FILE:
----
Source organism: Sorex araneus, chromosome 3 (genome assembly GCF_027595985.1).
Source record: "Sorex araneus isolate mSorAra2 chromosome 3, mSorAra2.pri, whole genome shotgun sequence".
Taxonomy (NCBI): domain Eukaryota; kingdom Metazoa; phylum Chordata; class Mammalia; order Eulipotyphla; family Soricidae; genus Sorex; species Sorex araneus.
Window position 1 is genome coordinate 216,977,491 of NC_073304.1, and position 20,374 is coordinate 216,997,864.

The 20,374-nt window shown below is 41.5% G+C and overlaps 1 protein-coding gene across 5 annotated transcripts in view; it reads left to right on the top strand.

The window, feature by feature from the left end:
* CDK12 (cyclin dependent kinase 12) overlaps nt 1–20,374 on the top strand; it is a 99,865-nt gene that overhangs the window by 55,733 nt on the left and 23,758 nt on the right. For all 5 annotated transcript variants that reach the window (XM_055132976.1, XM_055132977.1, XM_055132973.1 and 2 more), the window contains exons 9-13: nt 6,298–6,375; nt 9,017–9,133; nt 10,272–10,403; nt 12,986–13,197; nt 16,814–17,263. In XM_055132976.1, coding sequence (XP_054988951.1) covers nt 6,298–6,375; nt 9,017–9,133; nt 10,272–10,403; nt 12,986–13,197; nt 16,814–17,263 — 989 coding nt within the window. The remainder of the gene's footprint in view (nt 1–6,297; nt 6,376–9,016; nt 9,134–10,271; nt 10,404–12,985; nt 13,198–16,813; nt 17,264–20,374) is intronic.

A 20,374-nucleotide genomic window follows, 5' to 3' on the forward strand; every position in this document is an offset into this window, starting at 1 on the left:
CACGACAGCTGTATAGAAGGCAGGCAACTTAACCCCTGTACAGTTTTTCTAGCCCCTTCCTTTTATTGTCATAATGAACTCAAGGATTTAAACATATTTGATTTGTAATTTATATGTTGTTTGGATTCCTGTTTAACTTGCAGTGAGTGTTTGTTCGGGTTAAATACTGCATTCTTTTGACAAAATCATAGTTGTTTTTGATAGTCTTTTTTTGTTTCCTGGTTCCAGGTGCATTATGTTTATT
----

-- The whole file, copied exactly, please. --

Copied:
Source organism: Sorex araneus, chromosome 3 (genome assembly GCF_027595985.1).
Source record: "Sorex araneus isolate mSorAra2 chromosome 3, mSorAra2.pri, whole genome shotgun sequence".
Taxonomy (NCBI): domain Eukaryota; kingdom Metazoa; phylum Chordata; class Mammalia; order Eulipotyphla; family Soricidae; genus Sorex; species Sorex araneus.
Window position 1 is genome coordinate 216,977,491 of NC_073304.1, and position 20,374 is coordinate 216,997,864.

The 20,374-nt window shown below is 41.5% G+C and overlaps 1 protein-coding gene across 5 annotated transcripts in view; it reads left to right on the top strand.

The window, feature by feature from the left end:
* CDK12 (cyclin dependent kinase 12) overlaps nt 1–20,374 on the top strand; it is a 99,865-nt gene that overhangs the window by 55,733 nt on the left and 23,758 nt on the right. For all 5 annotated transcript variants that reach the window (XM_055132976.1, XM_055132977.1, XM_055132973.1 and 2 more), the window contains exons 9-13: nt 6,298–6,375; nt 9,017–9,133; nt 10,272–10,403; nt 12,986–13,197; nt 16,814–17,263. In XM_055132976.1, coding sequence (XP_054988951.1) covers nt 6,298–6,375; nt 9,017–9,133; nt 10,272–10,403; nt 12,986–13,197; nt 16,814–17,263 — 989 coding nt within the window. The remainder of the gene's footprint in view (nt 1–6,297; nt 6,376–9,016; nt 9,134–10,271; nt 10,404–12,985; nt 13,198–16,813; nt 17,264–20,374) is intronic.

A 20,374-nucleotide genomic window follows, 5' to 3' on the forward strand; every position in this document is an offset into this window, starting at 1 on the left:
CACGACAGCTGTATAGAAGGCAGGCAACTTAACCCCTGTACAGTTTTTCTAGCCCCTTCCTTTTATTGTCATAATGAACTCAAGGATTTAAACATATTTGATTTGTAATTTATATGTTGTTTGGATTCCTGTTTAACTTGCAGTGAGTGTTTGTTCGGGTTAAATACTGCATTCTTTTGACAAAATCATAGTTGTTTTTGATAGTCTTTTTTTGTTTCCTGGTTCCAGGTGCATTATGTTTATT